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FreedomWorks’ Bill of the Month for September 2016: Transportation Empowerment Act

FreedomWorks is proud to announce that our Bill of the Month for September 2016 is S.1541, the Transportation Empowerment Act introduced by Sen. Mike Lee (R-Utah), and its House counterpart, H.R. 2716 introduced by Rep. Ron DeSantis (R-Fla). These bills respect the principles of federalism, would cut the federal gas tax, and reduce bureaucracy. Talk about making freedom work.

For too long, much of our nation’s highway transportation infrastructure has been tethered to the whims of the federal government. Our roadways and motorists have been the losers in this arrangement. As U.S. News and World Report explained, “one out of every nine bridges in the country are structurally deficient, nearly one-third of roads are in poor or mediocre condition and more than 43 percent of urban and suburban highways are congested, according to the American Society of Civil Engineers, a nonpartisan lobbying organization which assesses and advocates for U.S. infrastructure.”

Progressives would like us to believe that the poor state of our nation’s roads is because of a lack of federal funding and anemic federal involvement in our highways. They are wrong. The National Highway Trust Fund, “the source of revenue for the interstate highway system and other federal-aid highway programs, was created by the Highway Revenue Act of 1956. The 1956 act set an expiration date of 1972, which has been extended several times by later legislation.” The states were supposed to take over the responsibility of maintaining their respective portions of the highway system starting in 1972. That never happened. Because federal bureaucracies never shrink.

As a result, our nation’s highway system deteriorated, partly because the decisions about highways in states are made by bureaucrats in Washington DC, who do not have to live with the results of their poor choices. States lack an incentive to create new and innovative ways to deal with highway transportation because they are restricted by federal rules that are tied to the money to which they have become addicted.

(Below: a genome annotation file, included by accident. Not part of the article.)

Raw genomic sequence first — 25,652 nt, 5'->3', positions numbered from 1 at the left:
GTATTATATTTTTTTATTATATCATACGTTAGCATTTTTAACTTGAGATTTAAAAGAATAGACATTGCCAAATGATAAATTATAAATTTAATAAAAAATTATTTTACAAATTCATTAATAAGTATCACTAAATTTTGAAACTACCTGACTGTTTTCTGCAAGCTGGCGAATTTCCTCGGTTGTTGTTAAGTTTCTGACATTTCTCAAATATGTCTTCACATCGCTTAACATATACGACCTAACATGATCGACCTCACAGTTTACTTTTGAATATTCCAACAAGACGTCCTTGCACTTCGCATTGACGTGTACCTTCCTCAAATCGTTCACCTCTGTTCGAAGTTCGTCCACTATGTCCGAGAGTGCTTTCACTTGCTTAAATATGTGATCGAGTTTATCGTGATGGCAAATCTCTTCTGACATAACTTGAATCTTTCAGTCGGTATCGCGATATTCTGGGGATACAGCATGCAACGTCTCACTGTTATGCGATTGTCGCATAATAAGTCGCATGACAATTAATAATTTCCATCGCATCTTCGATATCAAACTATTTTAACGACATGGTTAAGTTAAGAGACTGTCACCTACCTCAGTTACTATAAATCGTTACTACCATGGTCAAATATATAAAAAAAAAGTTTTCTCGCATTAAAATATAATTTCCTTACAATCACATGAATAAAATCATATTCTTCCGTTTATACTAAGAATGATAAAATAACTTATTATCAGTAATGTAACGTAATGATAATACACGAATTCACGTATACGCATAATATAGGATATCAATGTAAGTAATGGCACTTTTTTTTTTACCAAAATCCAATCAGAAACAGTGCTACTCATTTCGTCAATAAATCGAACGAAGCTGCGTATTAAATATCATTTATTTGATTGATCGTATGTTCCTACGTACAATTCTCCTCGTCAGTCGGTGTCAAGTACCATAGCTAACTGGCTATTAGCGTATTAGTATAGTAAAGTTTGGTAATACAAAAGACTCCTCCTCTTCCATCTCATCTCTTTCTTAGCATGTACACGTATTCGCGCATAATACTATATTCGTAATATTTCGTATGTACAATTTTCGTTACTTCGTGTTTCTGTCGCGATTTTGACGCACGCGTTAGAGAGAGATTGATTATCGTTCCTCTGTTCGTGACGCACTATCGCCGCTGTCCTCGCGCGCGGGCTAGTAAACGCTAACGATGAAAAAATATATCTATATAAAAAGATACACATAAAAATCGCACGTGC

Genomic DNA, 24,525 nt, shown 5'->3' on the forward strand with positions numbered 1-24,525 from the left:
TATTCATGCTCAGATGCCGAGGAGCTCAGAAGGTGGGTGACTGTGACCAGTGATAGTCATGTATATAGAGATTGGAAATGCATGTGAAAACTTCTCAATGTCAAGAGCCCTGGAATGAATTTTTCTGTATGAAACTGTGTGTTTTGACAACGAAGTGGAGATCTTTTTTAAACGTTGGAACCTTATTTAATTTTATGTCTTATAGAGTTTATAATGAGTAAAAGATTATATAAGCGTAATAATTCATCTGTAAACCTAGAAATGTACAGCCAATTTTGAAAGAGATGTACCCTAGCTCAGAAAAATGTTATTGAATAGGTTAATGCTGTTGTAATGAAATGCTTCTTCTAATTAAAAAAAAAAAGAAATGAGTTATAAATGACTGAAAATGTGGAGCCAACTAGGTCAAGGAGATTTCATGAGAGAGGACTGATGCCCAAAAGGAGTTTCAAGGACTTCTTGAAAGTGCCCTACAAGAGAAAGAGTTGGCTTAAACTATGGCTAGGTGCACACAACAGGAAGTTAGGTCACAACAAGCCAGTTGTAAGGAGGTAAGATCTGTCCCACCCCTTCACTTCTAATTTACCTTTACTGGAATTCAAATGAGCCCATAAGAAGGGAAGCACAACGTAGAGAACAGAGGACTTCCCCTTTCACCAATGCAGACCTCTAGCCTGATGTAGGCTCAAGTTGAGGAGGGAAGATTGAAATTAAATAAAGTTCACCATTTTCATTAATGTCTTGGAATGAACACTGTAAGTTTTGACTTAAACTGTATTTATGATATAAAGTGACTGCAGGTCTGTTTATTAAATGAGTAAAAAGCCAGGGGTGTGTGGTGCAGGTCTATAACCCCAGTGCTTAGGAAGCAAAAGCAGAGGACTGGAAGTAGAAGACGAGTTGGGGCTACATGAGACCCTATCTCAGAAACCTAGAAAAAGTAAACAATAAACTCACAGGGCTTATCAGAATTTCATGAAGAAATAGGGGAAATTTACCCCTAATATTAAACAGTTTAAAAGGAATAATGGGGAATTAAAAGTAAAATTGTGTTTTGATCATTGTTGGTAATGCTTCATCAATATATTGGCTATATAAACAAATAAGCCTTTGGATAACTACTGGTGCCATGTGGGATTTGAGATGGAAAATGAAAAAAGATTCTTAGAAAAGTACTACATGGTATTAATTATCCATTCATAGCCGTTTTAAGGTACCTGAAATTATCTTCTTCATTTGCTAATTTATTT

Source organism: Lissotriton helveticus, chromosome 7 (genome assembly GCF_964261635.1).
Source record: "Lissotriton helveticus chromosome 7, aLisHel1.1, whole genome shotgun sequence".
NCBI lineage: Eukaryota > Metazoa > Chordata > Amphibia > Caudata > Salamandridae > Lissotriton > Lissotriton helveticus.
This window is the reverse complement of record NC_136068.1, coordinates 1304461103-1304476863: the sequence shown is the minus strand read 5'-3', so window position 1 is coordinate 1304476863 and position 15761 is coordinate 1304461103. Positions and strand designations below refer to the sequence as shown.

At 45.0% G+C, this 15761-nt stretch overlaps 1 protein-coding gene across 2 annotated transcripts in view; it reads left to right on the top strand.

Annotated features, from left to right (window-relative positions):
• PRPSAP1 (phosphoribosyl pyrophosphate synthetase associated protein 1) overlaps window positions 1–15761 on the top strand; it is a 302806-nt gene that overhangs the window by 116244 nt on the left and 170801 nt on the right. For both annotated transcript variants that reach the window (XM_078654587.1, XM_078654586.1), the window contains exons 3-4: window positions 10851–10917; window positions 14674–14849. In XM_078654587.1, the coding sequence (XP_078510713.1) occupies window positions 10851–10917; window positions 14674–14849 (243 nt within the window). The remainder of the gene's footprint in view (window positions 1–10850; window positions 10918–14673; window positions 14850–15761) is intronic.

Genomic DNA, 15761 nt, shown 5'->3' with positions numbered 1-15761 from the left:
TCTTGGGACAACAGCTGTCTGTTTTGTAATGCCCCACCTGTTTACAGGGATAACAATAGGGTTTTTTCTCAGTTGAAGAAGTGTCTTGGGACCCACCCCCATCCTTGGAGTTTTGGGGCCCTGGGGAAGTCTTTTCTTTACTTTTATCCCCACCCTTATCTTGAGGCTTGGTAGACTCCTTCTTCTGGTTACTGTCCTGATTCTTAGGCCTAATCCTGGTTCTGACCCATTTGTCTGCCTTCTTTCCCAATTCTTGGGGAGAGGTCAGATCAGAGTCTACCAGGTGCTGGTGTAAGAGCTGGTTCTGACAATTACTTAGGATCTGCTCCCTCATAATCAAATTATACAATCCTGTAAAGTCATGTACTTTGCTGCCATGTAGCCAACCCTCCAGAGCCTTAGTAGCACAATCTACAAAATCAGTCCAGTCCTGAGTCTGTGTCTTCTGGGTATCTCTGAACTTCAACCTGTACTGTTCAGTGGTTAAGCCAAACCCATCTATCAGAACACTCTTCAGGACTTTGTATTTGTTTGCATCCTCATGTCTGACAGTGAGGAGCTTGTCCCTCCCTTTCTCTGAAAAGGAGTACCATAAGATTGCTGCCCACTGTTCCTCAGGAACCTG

The Transportation Empowerment Act would phase out the status quo in favor of a better highway system and put an end to the broken approach to highways that Washington DC has foisted on the states. As Sen. Lee explained, the bill “would gradually lower the federal gas tax and reduce the federal highway program — focusing it on purely interstate projects ­— so states can implement more of their own infrastructure priorities.” According to Rep. DeSantis, the legislation “will give states the power to determine their own road map for transportation policy while largely eliminating Washington’s role as a bureaucratic middleman.” It would also drop “the federal gasoline tax over 5 years from 18.3 cents a gallon to 3.7 cents a gallon, collecting enough revenue for the federal government to maintain interstate highways and transportation projects.”

The federal government’s heavy-handed approach to transportation is one of the reasons why our transportation infrastructure has deteriorated. The Transportation Empowerment Act will empower states to address their transportation problems, and hold state lawmakers accountable to find solutions. This will show the responsibility these lawmakers have to their constituents for the success or failure of their decisions. The federal focus would stay on interstate transportation priorities.

Changing the course of the bureaucracy isn’t easy. It requires courage, farsightedness, and a dedication to the constitutional principles our country was founded upon. Sen. Lee and Rep. DeSantis are to be commended for their legislation. You can help their effort by asking your representative and senators to cosponsor this legislation and push for committee hearings on the Transportation Empowerment Act.

It is time for congressional interference in state transportation decisions to hit the road.